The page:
DONATIONS to a Cork group bringing humanitarian aid to Ukrainian refugees on the Ukrainian-Polish border more than doubled in the day before their convoy departed from Ireland.
Volunteers from Cork Humanitarian Aid Ireland, a joint charitable initiative by members of Cork City Missing Persons Search and Recovery (CCMPSAR) and Cork Penny Dinners, left Cork for Poland today, having seen donations more than double in their last full day in Ireland.
Chris O’Donovan, treasurer of CCMPSAR, toldvolunteers had been heartened and astonished by the generosity of everyone who contributed.
“By Sunday evening we had raised €12,000 and received 12 tonnes of humanitarian aid, and we thought that was amazing, but yesterday’s response more than doubled that amount.
“With at least €25,000 raised, and over 25 tonnes of aid donated, we’re bringing five vans on the ferry to Cherbourg on this trip and driving across Europe to the Ukrainian border in Poland, but we have received enough to bring another ten vans out,” Mr O’Donovan said.
“At the moment, we’re thinking that we will take a break of maybe a week when we get home, and then we’ll probably head back out again.
“We have seen the worst of humanity in what Vladimir Putin is doing to the people of Ukraine, and in the generosity of people in Cork who want to do their bit to help people in trouble we’re seeing the best of humanity.” Caitriona Twomey, co-ordinator of Cork Penny Dinners, who is travelling with the convoy to Poland in a personal capacity, said the group’s current plan was to arrive at Cherbourg on Wednesday afternoon and then drive cross-country, hopefully arriving at the Ukrainian-Polish border in the early hours of Friday morning.
“Father Gerry O’Connor in Blackrock has been speaking with his fellow Redemptorist priests in Ukraine and Poland, and we will meet some of them on the border, so they will can get the humanitarian aid to the people who need it most.
“Because the people of Cork have been so generous in their support, we will probably have to come out here again, and if we do, so be it,” Ms Twomey said.
Donations can still be made on the CCMPSAR or Penny Dinners Facebook pages.
The sun was shining on Kennedy Quay but there was ice on the wind on Tuesday afternoon as the convoy headed out into the east.
Family and friends waved five fully laden vans off as ten volunteers from Cork Humanitarian Aid Ireland - and one reporter from The Echo - headed for the ferry at Rosslaire, and on then to Cherbourg, and across France, Belgium, Germany and Poland for the Ukrainian border.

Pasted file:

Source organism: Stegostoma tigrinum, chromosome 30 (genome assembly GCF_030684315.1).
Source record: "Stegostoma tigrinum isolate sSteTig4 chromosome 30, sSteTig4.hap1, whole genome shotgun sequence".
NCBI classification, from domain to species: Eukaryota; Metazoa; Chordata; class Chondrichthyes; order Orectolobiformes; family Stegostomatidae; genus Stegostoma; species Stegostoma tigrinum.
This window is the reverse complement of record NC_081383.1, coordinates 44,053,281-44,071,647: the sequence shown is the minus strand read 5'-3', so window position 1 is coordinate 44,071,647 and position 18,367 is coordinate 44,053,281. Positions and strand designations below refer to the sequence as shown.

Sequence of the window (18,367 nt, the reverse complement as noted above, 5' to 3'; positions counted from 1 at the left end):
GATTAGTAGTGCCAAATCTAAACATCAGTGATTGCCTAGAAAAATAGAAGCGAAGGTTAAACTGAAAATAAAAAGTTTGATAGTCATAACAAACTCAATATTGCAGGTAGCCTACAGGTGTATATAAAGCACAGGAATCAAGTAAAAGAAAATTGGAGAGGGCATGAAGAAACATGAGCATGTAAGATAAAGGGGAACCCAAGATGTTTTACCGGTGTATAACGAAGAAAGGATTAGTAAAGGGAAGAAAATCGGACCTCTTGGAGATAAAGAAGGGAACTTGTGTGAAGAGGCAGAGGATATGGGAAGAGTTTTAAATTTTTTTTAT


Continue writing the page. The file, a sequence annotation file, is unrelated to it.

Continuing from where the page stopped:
Less than a week ago, members of Cork City Missing Persons Search and Recovery (CCMPSAR) and Cork Penny Dinners launched an appeal for donations of cash, thermal clothing, medical supplies and non-perishable food and the people of Cork responded in kind.
By Sunday evening, over €12,000 had been raised, and 12 tonnes of humanitarian aid had been donated, but on Monday volunteers were overwhelmed by an influx of donations which more than doubled the amount already raised. Now, as the convoy departs for Poland, there is already a plan in place to make at least one more journey.
Chris O’Donovan, treasurer of CCMPSAR, told me the generosity of the people of Cork had been nothing short of inspiring.
“Looking at all the donations, over €25,000 and 25 tonnes plus of humanitarian aid, this is all down to those who contributed in any way, all of those who packed boxes and loaded vans, and the Catholic Bishop, Bishop Fintan, who gave us the use of the visitor centre at the North Cathedral for a drop-off point, and the Church of Ireland Bishop, Bishop Paul, who paid for the ferry to get our vans to Cherbourg,” he said.
On Monday night, as we lumped boxes up the steps of the North Cathedral visitor centre and into vans, Chris asked me to do him one favour. “Can you make sure the volunteers are mentioned in? They’re the machine. They’re the reason we’re able to get on the road, the same as the people who donated are the reason we have something to take on the road.
“Sorting donations into boxes, non-stop, no let up for days on end, and they’re doing it out of the goodness of their hearts.” He thanked his wife Ber – “That poor woman is a saint to put up with me” – and his daughter Emma and son Robert, before launching into a list of volunteers, with the cagey proviso that if he left anyone out it would be because they would be too modest to want a mention.
“We’ve seen the worst of humanity in what Vladimir Putin is doing to the people of Ukraine, and in the generosity of people in Cork who want to do their bit to help people in trouble we’re seeing the best of humanity.” At the time of writing, the convoy is making its way to Rosslaire. It’s an honour to be travelling with the volunteers.